“Just as the written word changed the spoken word and the printed word changed the written word, so too will the digital word change the printed word, supplementing but not replacing the earlier forms of information technology.”
Authors are known to mine material from their personal relationships for their writing, but John Updike found inspiration from his interviews. After journalist William Ecenbarger wrote a profile of Updike in 1983, he found himself the subject of an Updike short story. Pair with: Our review of Updike’s Collected Stories.
There’s a scandal gaining traction in the UK, and it involves sending books through the mail. The country’s justice secretary, Chris Grayling, is standing by a new law that bans inmates from receiving parcels of books. According to him, the law is intended to make inmates “earn [their] privileges.” (h/t Page-Turner)
“The city has the beckoning power of a black hole or the Italian countryside or a castle. There is no way to explain our wiring to someone whose fairytale has always ended somewhere like Florida.” Aisha Sabatini Sloan on calling Detroit home, over at The Offing. Also check out Bill Morris’s Millions piece on movies set in the city.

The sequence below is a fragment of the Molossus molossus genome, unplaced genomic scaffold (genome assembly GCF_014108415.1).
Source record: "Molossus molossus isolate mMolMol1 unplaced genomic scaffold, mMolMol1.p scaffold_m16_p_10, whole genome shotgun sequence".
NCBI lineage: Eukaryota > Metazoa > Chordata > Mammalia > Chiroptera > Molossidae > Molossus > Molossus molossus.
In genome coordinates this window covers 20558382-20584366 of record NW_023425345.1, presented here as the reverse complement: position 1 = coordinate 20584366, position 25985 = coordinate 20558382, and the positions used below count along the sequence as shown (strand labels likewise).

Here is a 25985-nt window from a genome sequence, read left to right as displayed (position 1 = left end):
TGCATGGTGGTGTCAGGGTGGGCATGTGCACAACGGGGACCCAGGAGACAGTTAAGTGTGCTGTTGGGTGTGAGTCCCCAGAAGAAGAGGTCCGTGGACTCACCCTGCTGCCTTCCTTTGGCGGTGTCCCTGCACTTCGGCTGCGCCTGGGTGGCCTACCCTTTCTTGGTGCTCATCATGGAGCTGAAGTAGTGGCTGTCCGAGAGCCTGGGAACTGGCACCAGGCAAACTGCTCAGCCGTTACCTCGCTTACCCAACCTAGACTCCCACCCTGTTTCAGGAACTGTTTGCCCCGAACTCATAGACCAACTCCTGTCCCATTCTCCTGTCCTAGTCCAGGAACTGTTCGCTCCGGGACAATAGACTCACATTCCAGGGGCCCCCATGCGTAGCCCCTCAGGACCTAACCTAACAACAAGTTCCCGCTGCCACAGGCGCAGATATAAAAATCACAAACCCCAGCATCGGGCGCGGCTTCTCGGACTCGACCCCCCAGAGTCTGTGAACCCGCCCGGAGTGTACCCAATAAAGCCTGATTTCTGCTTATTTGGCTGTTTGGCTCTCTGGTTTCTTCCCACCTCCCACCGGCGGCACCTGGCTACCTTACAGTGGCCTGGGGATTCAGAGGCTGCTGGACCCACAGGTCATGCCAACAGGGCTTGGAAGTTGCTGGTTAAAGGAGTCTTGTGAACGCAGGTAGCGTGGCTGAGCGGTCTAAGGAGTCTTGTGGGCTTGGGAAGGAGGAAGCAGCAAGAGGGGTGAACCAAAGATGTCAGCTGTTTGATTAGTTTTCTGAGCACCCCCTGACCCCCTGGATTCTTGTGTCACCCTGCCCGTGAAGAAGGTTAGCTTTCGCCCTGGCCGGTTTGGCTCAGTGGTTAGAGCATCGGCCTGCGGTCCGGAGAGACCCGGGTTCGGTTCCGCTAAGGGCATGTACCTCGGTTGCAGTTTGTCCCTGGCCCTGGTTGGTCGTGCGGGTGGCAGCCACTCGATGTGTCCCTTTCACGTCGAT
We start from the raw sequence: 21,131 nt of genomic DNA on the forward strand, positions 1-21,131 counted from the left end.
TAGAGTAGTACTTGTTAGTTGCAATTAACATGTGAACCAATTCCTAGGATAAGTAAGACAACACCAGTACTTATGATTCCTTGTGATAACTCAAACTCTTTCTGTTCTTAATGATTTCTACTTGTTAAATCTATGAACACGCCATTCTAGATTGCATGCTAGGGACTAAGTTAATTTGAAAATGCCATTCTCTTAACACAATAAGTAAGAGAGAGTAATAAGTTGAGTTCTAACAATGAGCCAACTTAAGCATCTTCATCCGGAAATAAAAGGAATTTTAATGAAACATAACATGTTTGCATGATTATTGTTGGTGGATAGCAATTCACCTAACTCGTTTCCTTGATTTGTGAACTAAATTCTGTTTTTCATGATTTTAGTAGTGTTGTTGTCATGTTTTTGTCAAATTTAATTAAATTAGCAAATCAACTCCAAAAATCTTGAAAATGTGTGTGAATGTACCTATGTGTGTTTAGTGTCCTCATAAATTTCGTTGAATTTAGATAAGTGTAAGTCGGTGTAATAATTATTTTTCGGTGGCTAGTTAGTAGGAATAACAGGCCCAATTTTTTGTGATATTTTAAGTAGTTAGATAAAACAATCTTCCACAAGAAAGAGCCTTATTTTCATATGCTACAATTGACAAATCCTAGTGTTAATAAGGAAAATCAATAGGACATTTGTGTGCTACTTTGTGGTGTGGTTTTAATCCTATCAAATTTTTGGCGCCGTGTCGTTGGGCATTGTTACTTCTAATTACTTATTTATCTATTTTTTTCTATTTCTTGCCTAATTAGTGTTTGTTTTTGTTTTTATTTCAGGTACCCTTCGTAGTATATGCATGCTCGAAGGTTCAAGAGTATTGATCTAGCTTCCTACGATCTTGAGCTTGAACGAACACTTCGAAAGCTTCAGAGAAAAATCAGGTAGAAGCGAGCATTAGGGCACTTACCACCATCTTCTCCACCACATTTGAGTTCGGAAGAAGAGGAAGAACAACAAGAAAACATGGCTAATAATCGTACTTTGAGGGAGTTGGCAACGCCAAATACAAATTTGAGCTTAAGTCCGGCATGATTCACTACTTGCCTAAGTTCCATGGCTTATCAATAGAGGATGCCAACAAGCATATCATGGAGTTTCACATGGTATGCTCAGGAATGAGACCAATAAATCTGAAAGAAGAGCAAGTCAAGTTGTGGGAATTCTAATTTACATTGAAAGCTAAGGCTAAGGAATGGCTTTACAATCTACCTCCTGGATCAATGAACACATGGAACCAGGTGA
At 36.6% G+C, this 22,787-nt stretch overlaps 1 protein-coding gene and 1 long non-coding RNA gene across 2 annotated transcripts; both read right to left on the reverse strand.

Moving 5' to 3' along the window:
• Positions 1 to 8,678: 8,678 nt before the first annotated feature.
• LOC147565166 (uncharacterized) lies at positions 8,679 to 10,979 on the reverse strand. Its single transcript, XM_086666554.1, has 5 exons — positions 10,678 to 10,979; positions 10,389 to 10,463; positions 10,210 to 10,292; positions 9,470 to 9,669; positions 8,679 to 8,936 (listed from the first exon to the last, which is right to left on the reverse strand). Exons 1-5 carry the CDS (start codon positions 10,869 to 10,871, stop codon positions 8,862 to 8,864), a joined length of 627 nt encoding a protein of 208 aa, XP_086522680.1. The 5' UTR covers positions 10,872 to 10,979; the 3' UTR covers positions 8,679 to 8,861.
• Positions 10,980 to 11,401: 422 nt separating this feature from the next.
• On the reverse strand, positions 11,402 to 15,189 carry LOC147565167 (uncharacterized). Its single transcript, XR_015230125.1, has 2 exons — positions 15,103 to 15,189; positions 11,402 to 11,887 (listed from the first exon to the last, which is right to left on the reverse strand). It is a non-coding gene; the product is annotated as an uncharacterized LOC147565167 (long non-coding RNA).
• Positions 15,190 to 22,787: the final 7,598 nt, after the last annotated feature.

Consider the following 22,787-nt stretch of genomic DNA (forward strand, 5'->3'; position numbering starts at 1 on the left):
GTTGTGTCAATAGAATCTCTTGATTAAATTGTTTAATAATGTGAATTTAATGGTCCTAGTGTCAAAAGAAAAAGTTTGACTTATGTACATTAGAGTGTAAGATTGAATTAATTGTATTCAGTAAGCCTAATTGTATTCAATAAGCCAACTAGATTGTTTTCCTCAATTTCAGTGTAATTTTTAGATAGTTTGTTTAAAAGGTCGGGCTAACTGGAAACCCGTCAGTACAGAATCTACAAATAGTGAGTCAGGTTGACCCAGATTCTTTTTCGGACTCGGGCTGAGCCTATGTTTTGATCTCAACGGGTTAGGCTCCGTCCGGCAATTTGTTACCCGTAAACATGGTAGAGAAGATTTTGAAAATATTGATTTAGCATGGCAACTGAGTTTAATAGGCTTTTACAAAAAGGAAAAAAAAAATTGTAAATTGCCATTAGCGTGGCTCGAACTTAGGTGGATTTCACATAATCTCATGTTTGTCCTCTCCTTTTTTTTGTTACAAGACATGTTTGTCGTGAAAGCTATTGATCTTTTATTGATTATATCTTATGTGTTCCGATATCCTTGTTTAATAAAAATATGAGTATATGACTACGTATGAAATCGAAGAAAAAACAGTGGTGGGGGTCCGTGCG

Comics fans will know that a new Marvel storyline may — just possibly — reunite Peter Parker and Mary Jane Watson. This has, understandably, produced a range of reactions, not least of which is this piece by Ta-Nehisi Coates, who argues that the two embody a healthy marriage. “[Their] marriage was a rejection of the macho ideal of romance—which reigns even among nerds—and it mirrored and confirmed my own budding sense of what love was at a very young age,” he writes. You could also read Paul Morton on the character of Peter Parker.
“He was a sassy youngster…[A]s to burning the epistle up or not—it never occurred to me to do anything at all: what the hell did I care whether he was pertinent or impertinent? he was fresh, breezy, Irish: that was the price paid for admission—and enough: he was welcome!” Turns out Walt Whitman and Bram Stoker were pen pals.